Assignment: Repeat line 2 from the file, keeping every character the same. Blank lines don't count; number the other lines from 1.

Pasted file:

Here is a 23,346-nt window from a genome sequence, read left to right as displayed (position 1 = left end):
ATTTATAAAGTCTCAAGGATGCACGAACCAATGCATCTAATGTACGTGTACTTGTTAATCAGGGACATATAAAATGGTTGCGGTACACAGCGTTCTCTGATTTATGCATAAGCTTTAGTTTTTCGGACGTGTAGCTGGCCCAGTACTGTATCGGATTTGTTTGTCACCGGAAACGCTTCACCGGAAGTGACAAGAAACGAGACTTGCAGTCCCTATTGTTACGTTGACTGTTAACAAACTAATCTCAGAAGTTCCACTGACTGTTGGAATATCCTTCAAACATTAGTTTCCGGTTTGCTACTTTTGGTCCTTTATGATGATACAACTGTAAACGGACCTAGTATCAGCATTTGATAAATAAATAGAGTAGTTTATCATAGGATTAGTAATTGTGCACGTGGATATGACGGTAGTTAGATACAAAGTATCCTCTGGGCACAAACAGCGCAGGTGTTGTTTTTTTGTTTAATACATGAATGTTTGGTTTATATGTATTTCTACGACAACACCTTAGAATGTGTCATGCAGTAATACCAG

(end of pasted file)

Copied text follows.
ATTTATAAAGTCTCAAGGATGCACGAACCAATGCATCTAATGTACGTGTACTTGTTAATCAGGGACATATAAAATGGTTGCGGTACACAGCGTTCTCTGATTTATGCATAAGCTTTAGTTTTTCGGACGTGTAGCTGGCCCAGTACTGTATCGGATTTGTTTGTCACCGGAAACGCTTCACCGGAAGTGACAAGAAACGAGACTTGCAGTCCCTATTGTTACGTTGACTGTTAACAAACTAATCTCAGAAGTTCCACTGACTGTTGGAATATCCTTCAAACATTAGTTTCCGGTTTGCTACTTTTGGTCCTTTATGATGATACAACTGTAAACGGACCTAGTATCAGCATTTGATAAATAAATAGAGTAGTTTATCATAGGATTAGTAATTGTGCACGTGGATATGACGGTAGTTAGATACAAAGTATCCTCTGGGCACAAACAGCGCAGGTGTTGTTTTTTTGTTTAATACATGAATGTTTGGTTTATATGTATTTCTACGACAACACCTTAGAATGTGTCATGCAGTAATACCAG